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Maryland Guardianships—  Don’t Get ‘Britney Speared’  

Britney Spears, the “Princess of Pop,” has had a royal mess on her hands ever since her father become her legal “conservator.” According to Britney, her father has so overstepped his authority to manage her finances that his behavior has amounted to abuse. The ordeal has become the stuff of tabloid journalism. Fans and detractors alike have been left wondering how Britney's legal rights could have been taken from her so abruptly—and whether the same could happen to them.  

Perspectives from the Arbitrator: Tips for a Successful Arbitration

A misconception has developed that arbitration is no quicker than litigation. However, arbitration can be an effective and efficient alternative to the time consuming and costly process of litigation. The following tips can shed some light on to why arbitration should be a consideration before litigation, and how to effectively use arbitration to a successful resolution of legal issues.

Potential Tax Changes in 2021 Loom Large for Estate Planning

The U. S. House of Representatives has retained its Democratic majority, the Senate now tilts blue in large part to a historic assist from Georgia, and Joe Biden’s presidential victory has been certified. Get ready for higher taxes.   

Supreme Court Rules That Title VII of the Civil Rights Act Prohibits Employment Discrimination

On June 15, 2020, the United States Supreme Court, by a 6-3 margin, published a historic decision that greatly expands the definition of “sex” discrimination under the federal Civil Rights Act, also known as Title VII.  In Bostock v. Clayton County, Georgia, Justice Gorsuch, a Trump appointee, penned the Court’s majority opinion holding that an employer who terminates an employee due to the employee’s sexual orientation or sexual identity violates Title VII’s prohibition on workplace discrimination because it discriminates on the basis of sex.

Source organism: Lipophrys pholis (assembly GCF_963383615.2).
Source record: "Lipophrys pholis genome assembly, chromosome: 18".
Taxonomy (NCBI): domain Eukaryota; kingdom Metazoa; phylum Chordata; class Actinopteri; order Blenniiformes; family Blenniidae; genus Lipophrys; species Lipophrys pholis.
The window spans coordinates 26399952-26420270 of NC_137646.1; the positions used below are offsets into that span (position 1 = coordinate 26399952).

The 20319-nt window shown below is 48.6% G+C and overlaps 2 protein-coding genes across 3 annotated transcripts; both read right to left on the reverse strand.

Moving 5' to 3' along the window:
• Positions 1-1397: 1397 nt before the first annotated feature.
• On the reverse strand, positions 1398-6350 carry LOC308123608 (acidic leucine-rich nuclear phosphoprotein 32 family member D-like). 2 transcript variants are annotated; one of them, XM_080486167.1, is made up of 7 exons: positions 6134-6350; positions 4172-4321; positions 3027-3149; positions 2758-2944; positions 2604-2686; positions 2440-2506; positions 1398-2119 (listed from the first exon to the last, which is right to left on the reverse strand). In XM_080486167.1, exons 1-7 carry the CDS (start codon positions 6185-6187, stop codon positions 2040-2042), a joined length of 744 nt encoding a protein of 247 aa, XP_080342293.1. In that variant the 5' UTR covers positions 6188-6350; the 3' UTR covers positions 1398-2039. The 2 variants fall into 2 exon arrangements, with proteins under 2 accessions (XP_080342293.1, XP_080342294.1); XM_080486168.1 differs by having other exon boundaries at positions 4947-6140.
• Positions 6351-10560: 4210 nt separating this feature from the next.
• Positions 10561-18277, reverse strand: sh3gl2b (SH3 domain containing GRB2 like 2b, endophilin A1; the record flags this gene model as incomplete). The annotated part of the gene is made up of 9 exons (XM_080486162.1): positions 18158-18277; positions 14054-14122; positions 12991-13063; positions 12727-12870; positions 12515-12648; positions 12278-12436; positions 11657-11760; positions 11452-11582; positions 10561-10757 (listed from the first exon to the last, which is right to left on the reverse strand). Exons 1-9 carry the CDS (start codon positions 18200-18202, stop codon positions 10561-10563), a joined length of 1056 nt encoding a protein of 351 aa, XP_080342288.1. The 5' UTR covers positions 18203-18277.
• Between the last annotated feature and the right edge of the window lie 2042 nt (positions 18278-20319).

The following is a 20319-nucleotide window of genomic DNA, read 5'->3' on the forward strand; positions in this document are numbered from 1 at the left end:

Regulation Best Interest: Higher Standards for Broker-Dealers, Strengthened Protections for Investor

On June 5, 2019, the U.S. Securities and Exchange Commission (“SEC”) approved a new regulation that requires stock brokers to base their recommendations to investors on what is in an investor’s best interest.  This new higher standard, referred to as “Regulation Best Interest”, is intended to narrow the gap that currently exists between the different standards of care that a broker and an investment advisor must abide by when making recommendations to an investor.  The SEC will begin enforcing Regulation Best Interest on June 30, 2020.   

SEC Imposes New Requirements for Brokers and Advisers in Adoption of Regulation Best Interest

On June 5, 2019, the Securities and Exchange Commission (SEC) approved the Regulation Best Interest, setting a higher standard of care for broker-dealers, and their financial professionals, when making a recommendation to a retail investor regarding a securities transaction. The SEC also now requires that both broker-dealers and investment advisers provide the retail investor with a Customer Relationship Summary (Form CRS) to allow the retail investor to compare one financial professional’s services to another. 

Impact of PA Supreme Court’s Decision Regarding Stacking of UM/UIM Coverage has Become Much Broader

The Pennsylvania Supreme Court struck down the household vehicle exclusion holding that it violated the Motor Vehicle Financial Responsibility Law (“MVFRL”) in Gallagher v. GEICO Indemnity Company.  Following the ruling in Gallagher, several class action lawsuits have been filed on behalf of policyholders who have had their claims for stacking of uninsured or underinsured motorist coverage denied under the household vehicle exclusion. Carriers have been defending those class actions suits arguing that those claims were denied prior to the Supreme Court’s recent decision in Gallagher.  Recently, the U.S. District Court for the Eastern District of Pennsylvania opened the door for even more litigation against carriers by holding that the Supreme Court’s decision in Gallagher could apply retroactively, leaving insurance companies with uncertainty regarding what risks they currently insure, what prior losses they may be liable for, and how to price their policies. 

Representations & Warranties Policies: A Coverage Primer

Representation and Warranties policies (R&W policies) insure representations made by a Seller to a Buyer in a merger or acquisition transaction, including those concerning financial statements, taxes, compliance with laws, material contracts, employee-related issues, intellectual property, operations-related issues, litigation, fundamentals, and environmental issues. Becoming common since 2014, with more than 20 insurers currently offering R&W policies, they implicate a variety of coverage issues due to their uniqueness in both the insurance industry and in their reflection of the specific deals for which they are purchased. 

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